Of all artisans, glass artists are perhaps some of the most mysterious. After all, the…
Canberra is a city brimming with high achievers—women who do incredible things on the local, national and international stage.
For our summer Magazine: Shine, we bring you stories of six local luminaries across a range of industries and find out what lights them up professionally and personally.
Sophia Hamblin Wang
Sophia Hamblin Wang recently represented Australia at the first-ever UN Youth Climate Summit in New York and will next year be one of 50 young people invited from around the world to attend the World Economic Forum in Davos.
An Australian National University graduate with a Bachelor of International Business (Honours), Sophia is the Chief Operations Officer of Mineral Carbonation International, a technology platform that transforms CO2 into building materials and other valuable industrial products.
Tell us about you…
I’m 31 and grew up in a tiny 800-person fishing village in Far North Queensland.
For the first six years of my life, I travelled around Australia with my mum, aunty and grandfather in a caravan.
I was raised by my single mum and aunty and have always had those strong, caring female influences in my life.
How did you end up in Canberra?
I came down to the ANU to do my degree and lived at Bruce Hall for two-and-a-half years. I simply loved every moment of my time there and was able to find my tribe and made many lifelong friends in my first years in Canberra.
What started your interest in the environment?
I grew up in Kurrimine Beach, which is right on the Great Barrier Reef. The main industries in my hometown are tourism, fishing and farming.
I’ve always been interested in protecting ecosystems but my interest in climate change was accelerated after 2006 and 2011 when my hometown got hit by two Category-5 cyclones.
How did you end up in your specialised field?
My Honours research was in Corporate Social Responsibility and I’ve always been interested in building business models that have a high social impact and a high return on investment.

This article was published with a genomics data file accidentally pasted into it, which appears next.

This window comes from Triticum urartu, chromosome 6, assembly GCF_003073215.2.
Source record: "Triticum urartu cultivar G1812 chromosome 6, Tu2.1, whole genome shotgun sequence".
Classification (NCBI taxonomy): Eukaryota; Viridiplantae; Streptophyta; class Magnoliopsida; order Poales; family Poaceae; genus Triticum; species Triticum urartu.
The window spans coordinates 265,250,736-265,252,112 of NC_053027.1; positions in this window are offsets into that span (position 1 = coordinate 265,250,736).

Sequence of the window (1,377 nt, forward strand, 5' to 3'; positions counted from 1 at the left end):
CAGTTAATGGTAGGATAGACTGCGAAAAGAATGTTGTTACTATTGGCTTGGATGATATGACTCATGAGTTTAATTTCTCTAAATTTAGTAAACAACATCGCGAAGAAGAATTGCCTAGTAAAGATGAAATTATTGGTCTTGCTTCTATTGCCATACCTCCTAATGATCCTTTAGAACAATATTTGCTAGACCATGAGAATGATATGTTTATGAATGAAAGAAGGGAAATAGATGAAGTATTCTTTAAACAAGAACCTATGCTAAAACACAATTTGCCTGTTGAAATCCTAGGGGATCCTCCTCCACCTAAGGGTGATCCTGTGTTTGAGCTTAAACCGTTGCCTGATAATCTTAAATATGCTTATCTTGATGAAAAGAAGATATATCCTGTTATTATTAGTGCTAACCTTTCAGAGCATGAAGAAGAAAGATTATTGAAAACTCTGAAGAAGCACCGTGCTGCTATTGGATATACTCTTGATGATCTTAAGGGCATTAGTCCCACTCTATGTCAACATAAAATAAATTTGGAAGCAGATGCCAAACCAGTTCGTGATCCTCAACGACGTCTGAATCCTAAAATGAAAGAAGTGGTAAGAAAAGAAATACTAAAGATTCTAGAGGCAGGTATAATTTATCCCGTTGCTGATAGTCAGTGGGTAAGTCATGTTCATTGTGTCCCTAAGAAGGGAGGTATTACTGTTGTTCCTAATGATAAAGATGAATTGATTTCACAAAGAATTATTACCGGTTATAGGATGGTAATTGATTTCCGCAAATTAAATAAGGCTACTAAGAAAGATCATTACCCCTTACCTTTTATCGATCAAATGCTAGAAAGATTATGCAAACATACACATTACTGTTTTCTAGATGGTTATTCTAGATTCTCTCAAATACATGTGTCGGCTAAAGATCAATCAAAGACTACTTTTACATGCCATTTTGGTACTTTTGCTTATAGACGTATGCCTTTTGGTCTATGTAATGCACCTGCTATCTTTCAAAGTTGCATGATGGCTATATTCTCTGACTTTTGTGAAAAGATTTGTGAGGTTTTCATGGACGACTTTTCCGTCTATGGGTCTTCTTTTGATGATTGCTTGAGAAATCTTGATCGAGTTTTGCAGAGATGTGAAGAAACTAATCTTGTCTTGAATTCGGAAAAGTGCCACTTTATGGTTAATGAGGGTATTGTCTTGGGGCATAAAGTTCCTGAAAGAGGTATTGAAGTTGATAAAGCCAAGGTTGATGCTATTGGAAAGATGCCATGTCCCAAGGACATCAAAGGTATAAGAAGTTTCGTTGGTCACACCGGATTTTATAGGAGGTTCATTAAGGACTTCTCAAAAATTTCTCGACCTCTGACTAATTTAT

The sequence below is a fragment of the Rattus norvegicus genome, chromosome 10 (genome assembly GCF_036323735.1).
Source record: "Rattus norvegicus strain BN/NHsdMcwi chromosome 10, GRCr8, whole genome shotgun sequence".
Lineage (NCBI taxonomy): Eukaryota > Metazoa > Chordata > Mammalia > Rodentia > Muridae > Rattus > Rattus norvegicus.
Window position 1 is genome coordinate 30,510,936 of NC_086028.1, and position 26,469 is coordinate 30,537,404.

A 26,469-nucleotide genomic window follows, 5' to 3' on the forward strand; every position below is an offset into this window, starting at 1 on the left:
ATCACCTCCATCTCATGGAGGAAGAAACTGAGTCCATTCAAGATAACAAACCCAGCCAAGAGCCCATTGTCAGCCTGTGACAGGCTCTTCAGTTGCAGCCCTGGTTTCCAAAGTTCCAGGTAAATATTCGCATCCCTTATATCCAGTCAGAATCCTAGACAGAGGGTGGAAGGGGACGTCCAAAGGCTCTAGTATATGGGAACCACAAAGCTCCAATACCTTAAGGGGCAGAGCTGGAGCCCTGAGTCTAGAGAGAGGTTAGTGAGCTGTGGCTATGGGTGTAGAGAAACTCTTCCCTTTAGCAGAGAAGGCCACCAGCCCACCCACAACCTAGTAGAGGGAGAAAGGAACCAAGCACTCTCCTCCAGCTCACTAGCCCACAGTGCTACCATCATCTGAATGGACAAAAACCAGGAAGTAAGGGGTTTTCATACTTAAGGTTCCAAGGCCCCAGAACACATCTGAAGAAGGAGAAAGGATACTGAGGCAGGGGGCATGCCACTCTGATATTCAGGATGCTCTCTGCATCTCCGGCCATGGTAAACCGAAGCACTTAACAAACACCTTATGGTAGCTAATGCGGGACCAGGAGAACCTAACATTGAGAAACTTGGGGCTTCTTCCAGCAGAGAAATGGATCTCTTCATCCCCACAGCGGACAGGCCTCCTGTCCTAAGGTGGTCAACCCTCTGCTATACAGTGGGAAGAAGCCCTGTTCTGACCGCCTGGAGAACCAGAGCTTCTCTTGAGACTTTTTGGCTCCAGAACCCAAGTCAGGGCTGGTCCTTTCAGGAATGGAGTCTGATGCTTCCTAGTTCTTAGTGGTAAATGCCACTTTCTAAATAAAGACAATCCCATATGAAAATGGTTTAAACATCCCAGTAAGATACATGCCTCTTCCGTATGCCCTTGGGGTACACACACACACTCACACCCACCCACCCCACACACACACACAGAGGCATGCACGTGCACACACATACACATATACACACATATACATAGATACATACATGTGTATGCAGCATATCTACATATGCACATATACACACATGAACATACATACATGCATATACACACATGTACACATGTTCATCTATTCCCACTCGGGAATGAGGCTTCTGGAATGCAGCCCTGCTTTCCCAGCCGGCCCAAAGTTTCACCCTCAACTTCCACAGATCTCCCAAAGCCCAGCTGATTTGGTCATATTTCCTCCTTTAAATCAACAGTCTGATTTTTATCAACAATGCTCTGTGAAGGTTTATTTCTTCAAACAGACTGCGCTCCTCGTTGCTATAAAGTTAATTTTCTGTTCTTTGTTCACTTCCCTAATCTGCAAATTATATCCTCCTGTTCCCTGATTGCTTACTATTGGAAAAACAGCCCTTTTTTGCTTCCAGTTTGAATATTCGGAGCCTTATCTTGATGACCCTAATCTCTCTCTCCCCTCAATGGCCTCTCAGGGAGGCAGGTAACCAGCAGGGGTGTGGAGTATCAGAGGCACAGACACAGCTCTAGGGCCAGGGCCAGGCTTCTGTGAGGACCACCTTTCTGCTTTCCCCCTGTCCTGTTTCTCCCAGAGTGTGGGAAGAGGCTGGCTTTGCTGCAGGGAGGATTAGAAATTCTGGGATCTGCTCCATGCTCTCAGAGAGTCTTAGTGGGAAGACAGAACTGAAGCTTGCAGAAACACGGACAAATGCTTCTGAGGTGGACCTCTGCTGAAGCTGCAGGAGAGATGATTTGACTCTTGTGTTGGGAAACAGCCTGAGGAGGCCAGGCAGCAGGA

I left my career in academia to help start Mineral Carbonation International, a technology platform that transforms CO2 into building materials.
The CO2 can come from industry, or can be sucked out of the atmosphere and utilised into materials like cements and plasterboards.
What are the biggest rewards of your work?
The biggest reward is that our technology is actually working and we’re creating carbonated products every day. It’s highly scalable and therefore has the potential to lock away millions/billions of tonnes of CO2 per annum when scaled up.
What are the greatest challenges?
Right now, it’s free for any factory to just release their emissions into the atmosphere, so the challenge is to convince companies to do something different, invest in innovation, and not just go about ‘business as usual’.
How do you separate work and life?
Apart from my main job at MCi I’m working on five other projects, including being a member of the ACT Climate Change Council, Lecturing at the University of Sydney, Curator of the Global Shapers Canberra Hub, Operations for Health Horizon and Cofounder of Kingfisher Cohousing. In the last year, though, I suffered from some personal setbacks and tragedies, I had to examine my personal boundaries.
What do you love outside of work?
I love to do my Rubik’s cube—I have a PB competition time of 34.21 seconds for a 3×3 solve.
I always have one with me wherever I go! I am a podcast fanatic, I enjoy cooking (and eating) and I absolutely love to dance.
What keeps you up at night?
I am a young woman of colour working in innovation, research commercialisation, chemical engineering and climate change technology.
In the past I have lost sleep feeling impostor syndrome and like I was inadequate. I’ve worked through those feelings now.
MORE SHINING LIGHT PROFILES
Visit hercanberra.com.au/people for more Shining Light profiles.
PHOTOGRAPHY Tim Bean Photography
This article originally appeared in Magazine: Shine for Summer 2019/20, available for free while stocks last. Find out more about Magazine here.